• Proceeds from sale of carbon permits are assessable;
  • Expenditure on the purchase of permits will be deductible, governed by a rolling balance method similar to accounting for trading stock, so that the deduction is only available once the permit is either surrendered or sold;
  • Cash grants will be assessable;
  • Permits allocated for free carbon permits are assessable on receipt and deductible when the permit is surrendered; and
  • It is intended to make permits GST free (requires the agreement of the states).

There is no indication of how the accounting rules will be amended to account for the carbon tax and permits.


To give effect to the carbon tax and make it more politically palatable to the electorate the scheme contains numerous concessions to individuals, small business and industry.

Individuals – through the tax system

The Government will provide compensation to taxpayers through increases in the tax free threshold and some marginal tax rates (with compensating adjustments to the low income tax offset).

The effect of these changes is to change the effective tax free threshold (including the low income tax offset) from the current $16,000 to $20,542 in 2011-13 and $20,979 in 2015-16.

New Tax Rates

Effective 1 July 2012

Taxable income ($) Tax payable ($)
0 – 18,200 Nil
18,201 – 37,000 Nil + 19% of excess over 18,200
37,001 – 80,000 3,572 + 32.5% of excess over 37,000
80,001 – 180,000 17,547 + 37% of excess over 80,000
180,001 + 54,547 + 45% of excess over 180,000

1. Excludes the Medicare levy.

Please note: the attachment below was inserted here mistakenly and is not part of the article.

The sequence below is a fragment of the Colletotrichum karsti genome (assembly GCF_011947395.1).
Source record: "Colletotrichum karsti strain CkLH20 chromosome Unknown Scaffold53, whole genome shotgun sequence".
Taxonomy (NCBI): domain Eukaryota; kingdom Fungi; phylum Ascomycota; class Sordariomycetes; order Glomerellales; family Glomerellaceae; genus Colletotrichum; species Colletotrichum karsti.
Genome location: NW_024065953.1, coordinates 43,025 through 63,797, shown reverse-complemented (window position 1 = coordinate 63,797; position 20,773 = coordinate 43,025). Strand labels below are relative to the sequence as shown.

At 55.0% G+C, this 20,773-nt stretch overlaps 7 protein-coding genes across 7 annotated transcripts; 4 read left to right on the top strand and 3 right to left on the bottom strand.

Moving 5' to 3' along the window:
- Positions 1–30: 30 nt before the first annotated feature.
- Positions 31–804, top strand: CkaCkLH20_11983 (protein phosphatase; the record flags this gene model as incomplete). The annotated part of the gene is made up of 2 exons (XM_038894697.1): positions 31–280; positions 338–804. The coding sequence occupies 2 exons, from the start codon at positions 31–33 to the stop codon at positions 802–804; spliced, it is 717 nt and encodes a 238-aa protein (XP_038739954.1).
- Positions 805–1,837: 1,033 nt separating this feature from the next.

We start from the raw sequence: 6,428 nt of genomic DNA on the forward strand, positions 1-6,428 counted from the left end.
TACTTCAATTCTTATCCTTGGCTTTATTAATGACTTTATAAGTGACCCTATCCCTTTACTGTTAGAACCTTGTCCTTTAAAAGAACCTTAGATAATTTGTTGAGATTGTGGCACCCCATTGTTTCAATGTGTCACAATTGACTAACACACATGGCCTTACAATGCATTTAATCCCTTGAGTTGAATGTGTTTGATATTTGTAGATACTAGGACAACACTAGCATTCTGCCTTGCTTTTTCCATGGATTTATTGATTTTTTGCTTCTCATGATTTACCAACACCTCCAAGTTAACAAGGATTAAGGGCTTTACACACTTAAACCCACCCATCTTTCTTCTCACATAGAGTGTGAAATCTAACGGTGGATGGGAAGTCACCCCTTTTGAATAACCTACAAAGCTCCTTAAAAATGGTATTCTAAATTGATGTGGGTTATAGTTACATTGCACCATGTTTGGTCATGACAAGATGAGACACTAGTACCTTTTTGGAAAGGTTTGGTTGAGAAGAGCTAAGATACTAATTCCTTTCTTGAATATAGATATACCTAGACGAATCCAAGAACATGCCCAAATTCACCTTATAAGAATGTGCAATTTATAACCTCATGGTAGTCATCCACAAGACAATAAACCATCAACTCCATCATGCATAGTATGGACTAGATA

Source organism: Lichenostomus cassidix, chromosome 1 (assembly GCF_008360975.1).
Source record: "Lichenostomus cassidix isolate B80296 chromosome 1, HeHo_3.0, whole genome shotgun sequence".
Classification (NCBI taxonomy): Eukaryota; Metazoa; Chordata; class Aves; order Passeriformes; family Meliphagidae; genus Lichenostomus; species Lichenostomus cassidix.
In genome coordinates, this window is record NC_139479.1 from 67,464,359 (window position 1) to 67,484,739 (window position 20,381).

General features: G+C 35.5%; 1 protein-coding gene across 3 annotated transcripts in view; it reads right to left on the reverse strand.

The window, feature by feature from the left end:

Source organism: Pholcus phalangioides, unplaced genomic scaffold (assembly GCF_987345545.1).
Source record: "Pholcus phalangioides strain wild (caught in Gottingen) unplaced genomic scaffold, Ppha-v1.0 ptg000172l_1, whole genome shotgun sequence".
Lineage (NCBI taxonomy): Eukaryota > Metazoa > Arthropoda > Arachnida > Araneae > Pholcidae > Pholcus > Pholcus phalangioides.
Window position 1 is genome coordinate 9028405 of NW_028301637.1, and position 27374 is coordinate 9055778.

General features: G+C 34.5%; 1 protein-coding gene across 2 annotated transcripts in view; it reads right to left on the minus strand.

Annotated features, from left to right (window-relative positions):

2. Low income tax offset is a maximum of $445.
3. Effective tax-free threshold is $20,542.

Effective 1 July 2015

Taxable income ($) Tax payable ($)
0 – 19,400 Nil
19,401 – 37,000 Nil + 19% of excess over 19,400
37,001 – 80,000 3,344 + 33% of excess over 37,000
80,001 – 180,000 17,534 + 37% of excess over 80,000
180,001 + 54,534 + 45% of excess over 180,000

1. Excludes the Medicare levy.
2. Low income tax offset is a maximum of $300.
3. Effective tax-free threshold is $20,979.

Pensioners and welfare recipients

Pensioners will receive an increase of 1.7% in the rate of the pension in the form of a tax exempt Clean Energy Supplement paid annually from 20 March 2013 (indexed to inflation).  In addition, a one off payment of a Clean Energy Advance will be paid in May 2012 (tax exempt).

These benefits will also be paid to recipients of Disability Support, Carer Payments, Parenting Payment, Newstart allowances, Abstudy, Austudy, and Part A and Part B family tax benefits.  Self-funded retirees who hold a Commonwealth Seniors Health Card will also be entitled to these payments.

Low income households can also apply for an additional payment of $300 payable on an annual basis.

Small business